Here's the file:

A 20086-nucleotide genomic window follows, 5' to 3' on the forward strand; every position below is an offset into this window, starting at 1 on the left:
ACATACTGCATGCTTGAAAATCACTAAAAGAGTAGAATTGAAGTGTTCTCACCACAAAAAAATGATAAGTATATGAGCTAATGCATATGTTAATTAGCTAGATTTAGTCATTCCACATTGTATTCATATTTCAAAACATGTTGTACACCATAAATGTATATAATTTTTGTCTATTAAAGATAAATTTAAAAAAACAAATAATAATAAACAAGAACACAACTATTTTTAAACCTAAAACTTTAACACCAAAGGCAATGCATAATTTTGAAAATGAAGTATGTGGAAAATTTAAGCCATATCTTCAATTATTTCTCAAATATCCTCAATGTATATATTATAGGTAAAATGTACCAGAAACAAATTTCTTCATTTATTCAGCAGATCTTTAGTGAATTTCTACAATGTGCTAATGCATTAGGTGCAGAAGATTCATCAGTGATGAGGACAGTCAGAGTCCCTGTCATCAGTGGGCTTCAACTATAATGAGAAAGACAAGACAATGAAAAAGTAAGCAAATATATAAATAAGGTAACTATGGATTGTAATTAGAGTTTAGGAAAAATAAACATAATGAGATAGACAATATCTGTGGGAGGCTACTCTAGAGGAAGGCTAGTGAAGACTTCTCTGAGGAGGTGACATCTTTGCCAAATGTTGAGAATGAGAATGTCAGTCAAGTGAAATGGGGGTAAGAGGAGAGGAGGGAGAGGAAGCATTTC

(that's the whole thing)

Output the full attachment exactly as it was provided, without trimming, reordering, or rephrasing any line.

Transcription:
A 20086-nucleotide genomic window follows, 5' to 3' on the forward strand; every position below is an offset into this window, starting at 1 on the left:
ACATACTGCATGCTTGAAAATCACTAAAAGAGTAGAATTGAAGTGTTCTCACCACAAAAAAATGATAAGTATATGAGCTAATGCATATGTTAATTAGCTAGATTTAGTCATTCCACATTGTATTCATATTTCAAAACATGTTGTACACCATAAATGTATATAATTTTTGTCTATTAAAGATAAATTTAAAAAAACAAATAATAATAAACAAGAACACAACTATTTTTAAACCTAAAACTTTAACACCAAAGGCAATGCATAATTTTGAAAATGAAGTATGTGGAAAATTTAAGCCATATCTTCAATTATTTCTCAAATATCCTCAATGTATATATTATAGGTAAAATGTACCAGAAACAAATTTCTTCATTTATTCAGCAGATCTTTAGTGAATTTCTACAATGTGCTAATGCATTAGGTGCAGAAGATTCATCAGTGATGAGGACAGTCAGAGTCCCTGTCATCAGTGGGCTTCAACTATAATGAGAAAGACAAGACAATGAAAAAGTAAGCAAATATATAAATAAGGTAACTATGGATTGTAATTAGAGTTTAGGAAAAATAAACATAATGAGATAGACAATATCTGTGGGAGGCTACTCTAGAGGAAGGCTAGTGAAGACTTCTCTGAGGAGGTGACATCTTTGCCAAATGTTGAGAATGAGAATGTCAGTCAAGTGAAATGGGGGTAAGAGGAGAGGAGGGAGAGGAAGCATTTC